In 1962, Huberty enrolled at a Jesuit community college and earned a degree in sociology. He would later receive a license for embalming at the Pittsburgh Institute of Mortuary Science in Pittsburgh, Pennsylvania.[10] In 1965, he married Etna, a woman he met while attending mortuary school. They had two daughters, Zelia and Cassandra. The Huberty family settled in Massillon, Ohio near Canton, where James worked as an undertaker at the Don Williams Funeral Home. They were forced to relocate to Canton in 1971 after their house in Massillon was set ablaze.

Huberty found work as a welder for Union Metal Inc. while living in Canton. He and Etna had a history of domestic violence, with Etna filing a report with the Canton Department of Children and Family Services that her husband had "messed up" her jaw. She would produce tarot cards and pretend to read his future to pacify him and his bouts of violence, thus producing a temporary calming effect.

Huberty, a survivalist,[11] saw signs of what he thought was growing trouble in America, and believed that government regulations were the cause of business failures, including his own. He believed that international bankers were purposefully manipulating the Federal Reserve System and bankrupting the nation. Convinced that Soviet aggression was everywhere, he believed that the breakdown of society was near, perhaps through economic collapse or nuclear war. He committed himself to prepare to survive this coming collapse and, while in Canton, provisioned his house with thousands of dollars of non-perishable food and six guns that he intended to use to defend his home during what he believed was the coming chaos. When he moved from Ohio he left the food behind but brought the guns with him.[12]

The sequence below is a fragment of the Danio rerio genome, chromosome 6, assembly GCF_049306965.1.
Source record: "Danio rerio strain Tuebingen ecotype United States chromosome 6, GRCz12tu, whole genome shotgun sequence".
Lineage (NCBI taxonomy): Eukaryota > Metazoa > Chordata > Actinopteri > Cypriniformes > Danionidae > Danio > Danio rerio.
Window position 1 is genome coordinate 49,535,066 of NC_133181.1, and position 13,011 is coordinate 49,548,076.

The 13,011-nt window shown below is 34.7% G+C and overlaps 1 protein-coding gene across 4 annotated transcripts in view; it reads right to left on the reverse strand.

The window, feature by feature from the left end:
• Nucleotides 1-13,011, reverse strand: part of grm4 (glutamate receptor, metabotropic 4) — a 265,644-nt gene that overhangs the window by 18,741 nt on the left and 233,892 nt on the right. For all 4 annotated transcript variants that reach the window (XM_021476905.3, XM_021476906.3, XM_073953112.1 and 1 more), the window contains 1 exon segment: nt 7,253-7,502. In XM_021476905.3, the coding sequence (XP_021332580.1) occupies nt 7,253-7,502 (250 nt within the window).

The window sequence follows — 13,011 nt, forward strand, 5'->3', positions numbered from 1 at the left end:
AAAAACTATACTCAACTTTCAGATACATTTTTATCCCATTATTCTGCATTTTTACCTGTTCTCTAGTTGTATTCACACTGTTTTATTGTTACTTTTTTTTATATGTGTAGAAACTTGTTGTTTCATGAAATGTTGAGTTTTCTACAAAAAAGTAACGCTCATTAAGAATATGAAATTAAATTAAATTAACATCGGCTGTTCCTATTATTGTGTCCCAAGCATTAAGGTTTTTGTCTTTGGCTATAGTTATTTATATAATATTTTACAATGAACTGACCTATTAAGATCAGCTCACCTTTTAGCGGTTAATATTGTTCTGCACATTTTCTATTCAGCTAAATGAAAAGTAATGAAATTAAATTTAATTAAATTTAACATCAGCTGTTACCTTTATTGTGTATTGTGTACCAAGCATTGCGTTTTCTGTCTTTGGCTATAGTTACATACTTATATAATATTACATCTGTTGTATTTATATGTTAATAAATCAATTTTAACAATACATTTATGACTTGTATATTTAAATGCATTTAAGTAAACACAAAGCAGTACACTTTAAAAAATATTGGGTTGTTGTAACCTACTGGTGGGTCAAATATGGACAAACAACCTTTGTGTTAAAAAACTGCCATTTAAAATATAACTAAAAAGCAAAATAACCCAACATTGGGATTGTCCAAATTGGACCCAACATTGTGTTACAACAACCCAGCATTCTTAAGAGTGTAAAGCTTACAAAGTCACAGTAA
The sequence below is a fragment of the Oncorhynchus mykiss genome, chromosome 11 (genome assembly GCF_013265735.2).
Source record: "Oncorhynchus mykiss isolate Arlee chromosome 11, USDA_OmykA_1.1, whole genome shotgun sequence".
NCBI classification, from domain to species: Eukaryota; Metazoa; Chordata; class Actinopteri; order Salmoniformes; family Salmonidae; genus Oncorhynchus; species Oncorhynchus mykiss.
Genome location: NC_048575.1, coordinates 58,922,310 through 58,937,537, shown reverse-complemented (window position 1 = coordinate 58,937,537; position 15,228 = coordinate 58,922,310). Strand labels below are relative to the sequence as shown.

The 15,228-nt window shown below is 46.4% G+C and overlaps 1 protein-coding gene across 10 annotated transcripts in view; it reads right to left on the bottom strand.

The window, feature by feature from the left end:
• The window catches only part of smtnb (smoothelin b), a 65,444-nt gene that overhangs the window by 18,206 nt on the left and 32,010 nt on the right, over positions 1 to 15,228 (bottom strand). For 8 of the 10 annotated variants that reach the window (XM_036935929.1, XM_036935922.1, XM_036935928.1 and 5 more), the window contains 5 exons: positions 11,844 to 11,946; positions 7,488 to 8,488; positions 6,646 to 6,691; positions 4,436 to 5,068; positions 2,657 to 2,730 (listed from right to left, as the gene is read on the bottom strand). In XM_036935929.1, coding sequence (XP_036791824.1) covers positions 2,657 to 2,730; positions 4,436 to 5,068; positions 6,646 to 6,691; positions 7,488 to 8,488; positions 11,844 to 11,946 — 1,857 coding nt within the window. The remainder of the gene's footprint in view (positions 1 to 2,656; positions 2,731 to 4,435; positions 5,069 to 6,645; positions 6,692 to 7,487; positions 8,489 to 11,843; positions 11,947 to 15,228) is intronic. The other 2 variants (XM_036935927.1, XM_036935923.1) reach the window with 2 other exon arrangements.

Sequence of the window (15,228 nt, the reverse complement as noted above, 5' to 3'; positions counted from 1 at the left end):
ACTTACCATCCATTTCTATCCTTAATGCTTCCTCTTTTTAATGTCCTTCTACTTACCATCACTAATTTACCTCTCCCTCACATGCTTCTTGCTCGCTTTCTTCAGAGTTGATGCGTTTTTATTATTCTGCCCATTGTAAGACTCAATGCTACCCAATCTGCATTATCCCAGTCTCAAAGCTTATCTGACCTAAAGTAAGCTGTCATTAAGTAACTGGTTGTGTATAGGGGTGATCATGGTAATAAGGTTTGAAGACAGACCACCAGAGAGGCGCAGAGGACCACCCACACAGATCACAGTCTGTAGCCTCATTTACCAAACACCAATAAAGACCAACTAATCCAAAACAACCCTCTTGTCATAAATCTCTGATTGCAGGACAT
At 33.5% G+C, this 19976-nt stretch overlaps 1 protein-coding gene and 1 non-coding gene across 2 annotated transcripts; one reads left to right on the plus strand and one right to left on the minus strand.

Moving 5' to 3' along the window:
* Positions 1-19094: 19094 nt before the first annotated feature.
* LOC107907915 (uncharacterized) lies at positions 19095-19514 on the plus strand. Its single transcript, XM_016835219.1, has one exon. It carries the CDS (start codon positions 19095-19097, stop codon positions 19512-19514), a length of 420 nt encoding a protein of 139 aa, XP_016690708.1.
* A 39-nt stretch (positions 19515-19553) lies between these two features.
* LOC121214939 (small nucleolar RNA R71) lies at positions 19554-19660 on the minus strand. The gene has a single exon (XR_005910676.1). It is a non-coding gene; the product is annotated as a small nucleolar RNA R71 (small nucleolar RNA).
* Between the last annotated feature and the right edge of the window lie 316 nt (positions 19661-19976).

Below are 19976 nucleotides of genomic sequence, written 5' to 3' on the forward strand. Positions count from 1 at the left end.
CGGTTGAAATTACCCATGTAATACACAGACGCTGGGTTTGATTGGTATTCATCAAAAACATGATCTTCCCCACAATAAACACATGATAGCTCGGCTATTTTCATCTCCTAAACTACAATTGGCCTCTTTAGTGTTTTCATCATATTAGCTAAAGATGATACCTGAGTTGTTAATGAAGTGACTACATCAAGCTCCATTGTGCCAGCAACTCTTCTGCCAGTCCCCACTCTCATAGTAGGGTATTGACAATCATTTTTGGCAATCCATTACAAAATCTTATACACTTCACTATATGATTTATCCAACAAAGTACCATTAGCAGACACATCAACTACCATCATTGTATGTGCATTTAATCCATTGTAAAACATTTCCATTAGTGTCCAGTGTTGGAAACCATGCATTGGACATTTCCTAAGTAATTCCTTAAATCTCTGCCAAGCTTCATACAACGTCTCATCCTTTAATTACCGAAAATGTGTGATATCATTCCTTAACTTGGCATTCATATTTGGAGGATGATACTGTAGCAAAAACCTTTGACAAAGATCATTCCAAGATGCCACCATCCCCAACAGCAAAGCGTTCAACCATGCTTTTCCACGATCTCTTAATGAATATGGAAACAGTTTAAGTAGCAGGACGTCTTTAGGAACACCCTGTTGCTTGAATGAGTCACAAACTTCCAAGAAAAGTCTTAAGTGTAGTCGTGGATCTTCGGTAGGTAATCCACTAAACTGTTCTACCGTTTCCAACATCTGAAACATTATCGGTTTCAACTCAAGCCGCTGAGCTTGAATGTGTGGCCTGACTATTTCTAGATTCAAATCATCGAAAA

Huberty had an uncontrollable twitch in his right arm as a result of a motorcycle accident, a condition that made it impossible to continue as a welder. He was the builder-owner of a six-unit apartment complex in Canton which he had to sell before he could relocate from Canton. A real estate brokerage made a generous offer on the property and came to some sort of agreement with Huberty. Then, much to Huberty's dismay, the real estate company reneged on its part of the deal or at least Huberty thought so. This triggered a series of legal wranglings including lawsuits and disciplinary filings against the brokerage as a response to his having to settle for a lower sales price of $115,000.00 for the building, which he thought he had sold for $144,000.00.

The Huberty family left Canton in January 1984 and briefly stayed in Tijuana, Mexico. They then returned to the United States and settled in San Diego's San Ysidro neighborhood. Huberty was able to find work as a security guard. He was dismissed from this position two weeks before the shooting. His apartment was three blocks away from the site of the massacre. After the massacre, his wife cited the failed Ohio real estate deal as a principal motivating factor for his behavior as she claimed he was still deeply resentful over the incident.

See also[edit]


  1. ^ a b Gresko, Jessica (July 18, 2004), "20 Years later, San Ysidro McDonald's massacre remembered", North County Times (Escondido, CA), Associated Press, archived from the original on August 31, 2009 
  2. ^ a b "The Chemistry of Violence", Popular Mechanics, March 1998, archived from the original on March 6, 2008 
  3. ^
  4. ^ a b c Kavanagh, Jim (July 24, 2009), "Slaughter at McDonald's changed how police operate", CNN, retrieved June 3, 2010 
  5. ^ a b c "A massacre in San Ysidro", The San Diego Union-Tribune, retrieved August 11, 2011 
  6. ^ a b Ben-Ali, Russell (December 14, 1990), "After a Long Wait, Monument Is Dedicated at Massacre Site", Los Angeles Times, retrieved June 3, 2010 
  7. ^
  8. ^ Lopez v. McDonald's Corp., 193 Cal. App. 3d 495 (1987).
  9. ^ The Evil 100 at Google Books
  10. ^ Encyclopedia of murder & violent crime at Google Books
  11. ^
  12. ^ Mitchell, Richard Sheppard (2002). Dancing at Armageddon: Survivalism and Chaos in Modern Times. Chicago: University of Chicago Press. p. [page needed]. ISBN 978-0-226-53244-8.